A unique challenge in the industrial food and beverage processing sector is the requirement for preventative maintenance on machinery that has the potential to cause trace contamination in products. 

The Australia and New Zealand Food Statistics board revealed that 55 per cent of product recalls were caused by chemical, foreign-body, or biological contamination, between 2008 and 2017 – resulting in millions of dollars in profit losses to manufacturers. 1 

Businesses also risk falling out of favour with their customers when a recall is announced, which is why careful consideration must be made in the management of chemicals, greases and lubricants that are used in a food and beverage processing environment. 

With recall concerns on the rise amongst manufacturers, Queensland-based company Candan Industries has taken steps to expand their INOX food-grade lubricant range in an effort to greatly reduce the risk of accidental contamination. 

As a national distributor of INOX products, BSC is working in conjunction with managers and representatives to promote their range of food-safe oils and greases in the food and beverage sector across Australia, explains Steve Keown, BSC National Product Manager for Lubricants. 

“INOX has three key product formulas developed for maintenance of machinery in food and beverage plants: MX3 FG, MX5 and MX6,” says Steve. 

“The MX3 FG is a multi-purpose penetrating oil spray, ideal for threads and switches for protection from corrosion,” he elaborates. “The MX5 is an extreme pressure lubricant that contains Polytetrafluoroethylene (PTFE) for high load applications including high-speed drilling and machining. While the MX6 is a food-grade bearing grease that has a PAO-based oil and clay thickener which is excellent for bearings, chains, sprockets, geared joints, hinge and bushes.” 

“INOX’s food-grade range are all NSF Certified with a H1 rating, for maximum protection of the produced goods; and in some cases, we have found these lubricants can enhance the performance of a piece of machined equipment,” adds Steve. 

Over the last few years, the Australian Department of Agriculture has tightened up on standards and regulations for industrial products that will be utilised in the food manufacturing and processing sectors, aligning more closely with the U.S. Department of Agriculture (USDA) and National Sanitation Foundation (NSF) regulatory codes.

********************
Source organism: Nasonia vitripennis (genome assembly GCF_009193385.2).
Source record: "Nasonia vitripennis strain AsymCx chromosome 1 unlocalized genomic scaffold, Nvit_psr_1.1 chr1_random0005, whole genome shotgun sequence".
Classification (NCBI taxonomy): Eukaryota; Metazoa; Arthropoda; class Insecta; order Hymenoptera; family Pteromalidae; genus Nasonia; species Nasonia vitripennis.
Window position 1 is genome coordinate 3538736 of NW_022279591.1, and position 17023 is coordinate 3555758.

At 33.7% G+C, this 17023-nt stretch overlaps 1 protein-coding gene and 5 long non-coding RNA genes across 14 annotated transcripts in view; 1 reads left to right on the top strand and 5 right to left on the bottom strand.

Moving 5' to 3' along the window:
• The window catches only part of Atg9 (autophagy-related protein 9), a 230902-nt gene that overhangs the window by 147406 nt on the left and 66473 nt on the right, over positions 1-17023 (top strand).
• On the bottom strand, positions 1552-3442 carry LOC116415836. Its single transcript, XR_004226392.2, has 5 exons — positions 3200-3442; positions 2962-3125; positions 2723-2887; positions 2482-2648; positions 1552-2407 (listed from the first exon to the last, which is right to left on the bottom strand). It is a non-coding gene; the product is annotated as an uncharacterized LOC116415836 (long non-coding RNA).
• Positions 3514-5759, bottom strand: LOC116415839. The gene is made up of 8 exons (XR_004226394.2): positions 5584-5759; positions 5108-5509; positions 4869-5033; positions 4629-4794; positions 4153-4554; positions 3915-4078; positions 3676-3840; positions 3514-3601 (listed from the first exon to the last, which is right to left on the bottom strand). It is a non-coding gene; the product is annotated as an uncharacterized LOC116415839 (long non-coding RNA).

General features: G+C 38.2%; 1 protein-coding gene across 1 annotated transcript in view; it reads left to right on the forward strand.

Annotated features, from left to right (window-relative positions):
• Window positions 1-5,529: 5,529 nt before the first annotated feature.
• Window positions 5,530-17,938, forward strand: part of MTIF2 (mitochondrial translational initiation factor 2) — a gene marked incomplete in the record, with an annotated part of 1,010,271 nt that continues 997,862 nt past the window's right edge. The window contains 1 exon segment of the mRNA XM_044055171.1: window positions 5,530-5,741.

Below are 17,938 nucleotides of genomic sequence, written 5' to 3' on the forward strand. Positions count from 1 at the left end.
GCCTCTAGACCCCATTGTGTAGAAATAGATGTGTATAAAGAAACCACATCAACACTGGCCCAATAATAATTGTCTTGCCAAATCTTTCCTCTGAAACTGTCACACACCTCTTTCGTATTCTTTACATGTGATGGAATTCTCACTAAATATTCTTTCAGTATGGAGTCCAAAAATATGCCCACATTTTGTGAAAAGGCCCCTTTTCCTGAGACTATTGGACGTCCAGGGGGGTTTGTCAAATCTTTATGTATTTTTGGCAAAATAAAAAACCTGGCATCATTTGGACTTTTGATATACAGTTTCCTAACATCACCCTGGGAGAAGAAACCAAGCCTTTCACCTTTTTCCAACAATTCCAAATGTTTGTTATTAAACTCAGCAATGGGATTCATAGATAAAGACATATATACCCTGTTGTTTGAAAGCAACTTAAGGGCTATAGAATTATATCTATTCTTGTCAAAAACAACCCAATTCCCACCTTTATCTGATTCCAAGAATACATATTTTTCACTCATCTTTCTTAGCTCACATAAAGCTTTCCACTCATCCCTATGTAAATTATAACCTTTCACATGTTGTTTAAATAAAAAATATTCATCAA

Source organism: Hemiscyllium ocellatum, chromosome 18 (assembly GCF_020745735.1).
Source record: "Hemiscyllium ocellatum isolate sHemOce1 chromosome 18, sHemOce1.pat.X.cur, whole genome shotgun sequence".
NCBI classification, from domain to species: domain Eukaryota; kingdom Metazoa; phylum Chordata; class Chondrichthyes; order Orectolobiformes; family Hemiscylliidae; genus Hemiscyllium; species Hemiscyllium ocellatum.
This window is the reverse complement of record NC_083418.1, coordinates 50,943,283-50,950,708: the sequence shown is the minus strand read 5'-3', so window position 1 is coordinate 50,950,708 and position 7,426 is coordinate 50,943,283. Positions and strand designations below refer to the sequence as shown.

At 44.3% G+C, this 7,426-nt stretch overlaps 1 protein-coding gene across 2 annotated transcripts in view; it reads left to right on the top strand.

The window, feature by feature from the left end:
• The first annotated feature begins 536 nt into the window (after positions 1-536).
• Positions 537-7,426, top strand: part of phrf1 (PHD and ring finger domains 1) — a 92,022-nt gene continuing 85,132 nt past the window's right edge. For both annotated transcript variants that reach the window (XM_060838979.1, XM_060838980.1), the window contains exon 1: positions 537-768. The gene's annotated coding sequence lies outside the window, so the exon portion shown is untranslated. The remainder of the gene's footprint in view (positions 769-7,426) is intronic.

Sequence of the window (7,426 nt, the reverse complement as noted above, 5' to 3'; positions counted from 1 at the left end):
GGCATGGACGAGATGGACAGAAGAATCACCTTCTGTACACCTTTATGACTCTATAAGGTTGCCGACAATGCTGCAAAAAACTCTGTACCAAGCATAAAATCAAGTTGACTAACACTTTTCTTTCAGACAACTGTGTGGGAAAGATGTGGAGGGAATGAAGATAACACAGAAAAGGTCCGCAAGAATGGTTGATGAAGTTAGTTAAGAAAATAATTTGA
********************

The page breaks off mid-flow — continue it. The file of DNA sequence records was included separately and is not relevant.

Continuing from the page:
The USDA mandated food-grade designation for an H1 product means the approval and registration of a lubricant depends on the product’s ingredients. If a lubricant is intended for use in food processing environments where there is a risk of accidental contact, the formula must contain only the approved base stocks, additives, and thickeners listed in the USDA Code of Federal Regulations item: 21 CFR 178.3750. 2

Lubricants are mixtures of base oils and low levels of additives. Three types of base oils that are used to formulate food grade lubricants are pure grades of mineral oils that are highly refined from naturally occurring deposits of petroleum, synthetic base oils such as polyalphaolephins (PAOs), polyalkalene glycols (PAGs) and silicones, and vegetable oils including castor, palm, soybean, canola and sunflower oils. 3

According to Steve, it is necessary to modify base oils with additives so that they can perform as an effective lubricating agent. Additives are small but critical ingredients to a high-quality oil and grease. They are selected based on performance requirements and possible interactions with oils and other additives.

Some examples of additives used in food grade lubricants are friction modifiers, anti-wear additives, extreme pressure additives, antioxidants, and rust inhibitors.